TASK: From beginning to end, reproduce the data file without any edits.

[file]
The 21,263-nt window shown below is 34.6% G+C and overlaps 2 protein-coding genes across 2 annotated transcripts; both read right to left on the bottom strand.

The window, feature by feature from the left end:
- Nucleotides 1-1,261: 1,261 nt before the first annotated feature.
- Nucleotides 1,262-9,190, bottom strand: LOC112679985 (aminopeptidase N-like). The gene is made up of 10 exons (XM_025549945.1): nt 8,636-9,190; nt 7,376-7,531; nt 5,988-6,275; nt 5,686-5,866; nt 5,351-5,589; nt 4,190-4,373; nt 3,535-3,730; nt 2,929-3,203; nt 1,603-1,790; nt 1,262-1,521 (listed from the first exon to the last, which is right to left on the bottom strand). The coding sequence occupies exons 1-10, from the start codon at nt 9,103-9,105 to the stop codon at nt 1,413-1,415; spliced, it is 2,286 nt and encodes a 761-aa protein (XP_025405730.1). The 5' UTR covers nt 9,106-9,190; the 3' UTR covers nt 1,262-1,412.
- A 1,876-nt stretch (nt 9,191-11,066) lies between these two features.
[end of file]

The 21,263-nt window shown below is 34.6% G+C and overlaps 2 protein-coding genes across 2 annotated transcripts; both read right to left on the bottom strand.

The window, feature by feature from the left end:
- Nucleotides 1-1,261: 1,261 nt before the first annotated feature.
- Nucleotides 1,262-9,190, bottom strand: LOC112679985 (aminopeptidase N-like). The gene is made up of 10 exons (XM_025549945.1): nt 8,636-9,190; nt 7,376-7,531; nt 5,988-6,275; nt 5,686-5,866; nt 5,351-5,589; nt 4,190-4,373; nt 3,535-3,730; nt 2,929-3,203; nt 1,603-1,790; nt 1,262-1,521 (listed from the first exon to the last, which is right to left on the bottom strand). The coding sequence occupies exons 1-10, from the start codon at nt 9,103-9,105 to the stop codon at nt 1,413-1,415; spliced, it is 2,286 nt and encodes a 761-aa protein (XP_025405730.1). The 5' UTR covers nt 9,106-9,190; the 3' UTR covers nt 1,262-1,412.
- A 1,876-nt stretch (nt 9,191-11,066) lies between these two features.